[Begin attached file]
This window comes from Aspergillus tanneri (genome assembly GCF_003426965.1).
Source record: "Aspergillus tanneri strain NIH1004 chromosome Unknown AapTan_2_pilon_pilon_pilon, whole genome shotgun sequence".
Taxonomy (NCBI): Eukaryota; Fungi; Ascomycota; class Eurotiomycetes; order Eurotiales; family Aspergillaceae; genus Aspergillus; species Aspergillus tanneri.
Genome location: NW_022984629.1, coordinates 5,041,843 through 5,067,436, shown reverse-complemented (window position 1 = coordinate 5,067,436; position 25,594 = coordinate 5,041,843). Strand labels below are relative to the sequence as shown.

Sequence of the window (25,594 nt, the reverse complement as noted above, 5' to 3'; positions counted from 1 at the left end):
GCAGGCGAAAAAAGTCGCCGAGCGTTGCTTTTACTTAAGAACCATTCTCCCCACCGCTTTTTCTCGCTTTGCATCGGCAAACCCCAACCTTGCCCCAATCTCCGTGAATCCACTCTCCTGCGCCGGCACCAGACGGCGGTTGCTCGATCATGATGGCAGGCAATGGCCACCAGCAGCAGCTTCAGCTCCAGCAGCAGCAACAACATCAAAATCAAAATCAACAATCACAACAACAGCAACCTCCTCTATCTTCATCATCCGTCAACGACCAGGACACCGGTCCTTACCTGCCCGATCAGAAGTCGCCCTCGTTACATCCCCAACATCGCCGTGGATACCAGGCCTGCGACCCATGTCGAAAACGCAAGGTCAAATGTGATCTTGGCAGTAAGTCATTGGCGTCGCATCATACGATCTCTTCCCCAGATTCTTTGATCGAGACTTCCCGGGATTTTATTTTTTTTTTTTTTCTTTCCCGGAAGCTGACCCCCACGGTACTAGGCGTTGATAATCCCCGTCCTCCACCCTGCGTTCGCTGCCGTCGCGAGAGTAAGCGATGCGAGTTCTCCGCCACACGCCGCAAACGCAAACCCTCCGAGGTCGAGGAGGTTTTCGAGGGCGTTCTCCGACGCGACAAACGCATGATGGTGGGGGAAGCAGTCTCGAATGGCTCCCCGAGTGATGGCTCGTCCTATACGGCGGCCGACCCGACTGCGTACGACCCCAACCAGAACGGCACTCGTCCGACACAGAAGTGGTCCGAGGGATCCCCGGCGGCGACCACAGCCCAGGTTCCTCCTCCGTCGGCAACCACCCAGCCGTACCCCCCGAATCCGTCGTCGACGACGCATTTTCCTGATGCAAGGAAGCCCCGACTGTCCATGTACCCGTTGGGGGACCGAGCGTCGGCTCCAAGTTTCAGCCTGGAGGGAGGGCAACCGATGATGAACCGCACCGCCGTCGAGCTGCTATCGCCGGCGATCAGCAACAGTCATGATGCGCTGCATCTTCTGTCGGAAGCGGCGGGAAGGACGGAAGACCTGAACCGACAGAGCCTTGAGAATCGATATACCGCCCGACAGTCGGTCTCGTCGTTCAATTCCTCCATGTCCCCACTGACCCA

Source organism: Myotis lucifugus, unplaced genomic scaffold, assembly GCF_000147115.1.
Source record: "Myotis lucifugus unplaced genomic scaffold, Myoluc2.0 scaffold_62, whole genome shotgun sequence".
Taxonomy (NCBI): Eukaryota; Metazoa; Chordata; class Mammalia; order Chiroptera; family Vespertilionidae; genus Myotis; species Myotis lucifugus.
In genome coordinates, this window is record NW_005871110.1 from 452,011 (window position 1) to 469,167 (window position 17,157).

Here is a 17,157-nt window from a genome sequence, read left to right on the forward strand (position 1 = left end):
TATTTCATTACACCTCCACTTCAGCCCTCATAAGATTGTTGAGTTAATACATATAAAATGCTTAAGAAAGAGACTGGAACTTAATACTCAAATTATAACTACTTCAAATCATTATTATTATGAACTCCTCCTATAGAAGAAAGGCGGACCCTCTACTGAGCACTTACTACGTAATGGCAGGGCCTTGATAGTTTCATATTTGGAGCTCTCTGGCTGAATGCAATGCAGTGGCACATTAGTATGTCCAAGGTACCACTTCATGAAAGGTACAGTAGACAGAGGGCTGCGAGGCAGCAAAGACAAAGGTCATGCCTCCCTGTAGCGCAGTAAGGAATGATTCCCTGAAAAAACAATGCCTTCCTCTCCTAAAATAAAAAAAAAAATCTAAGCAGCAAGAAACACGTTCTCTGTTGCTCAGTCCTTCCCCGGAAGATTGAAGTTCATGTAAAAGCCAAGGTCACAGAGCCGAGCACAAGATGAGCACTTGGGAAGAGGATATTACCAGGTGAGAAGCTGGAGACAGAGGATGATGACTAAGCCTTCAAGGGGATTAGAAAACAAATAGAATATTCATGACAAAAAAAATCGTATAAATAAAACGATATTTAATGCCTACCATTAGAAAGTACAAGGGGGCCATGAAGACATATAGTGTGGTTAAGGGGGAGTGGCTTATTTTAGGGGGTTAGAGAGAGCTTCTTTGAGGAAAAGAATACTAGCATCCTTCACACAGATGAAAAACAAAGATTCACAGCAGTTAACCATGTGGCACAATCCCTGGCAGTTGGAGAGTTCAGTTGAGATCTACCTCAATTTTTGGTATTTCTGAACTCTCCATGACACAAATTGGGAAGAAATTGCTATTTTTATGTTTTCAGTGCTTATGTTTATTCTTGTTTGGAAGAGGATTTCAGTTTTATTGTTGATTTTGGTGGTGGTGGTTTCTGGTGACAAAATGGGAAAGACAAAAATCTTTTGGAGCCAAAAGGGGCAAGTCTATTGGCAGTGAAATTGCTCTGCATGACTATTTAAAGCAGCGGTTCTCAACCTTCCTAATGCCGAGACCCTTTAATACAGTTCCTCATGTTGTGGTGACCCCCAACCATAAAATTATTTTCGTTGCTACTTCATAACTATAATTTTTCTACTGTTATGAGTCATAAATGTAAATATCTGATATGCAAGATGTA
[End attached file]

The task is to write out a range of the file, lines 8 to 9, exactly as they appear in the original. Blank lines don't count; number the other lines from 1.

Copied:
Source record: "Myotis lucifugus unplaced genomic scaffold, Myoluc2.0 scaffold_62, whole genome shotgun sequence".
Taxonomy (NCBI): Eukaryota; Metazoa; Chordata; class Mammalia; order Chiroptera; family Vespertilionidae; genus Myotis; species Myotis lucifugus.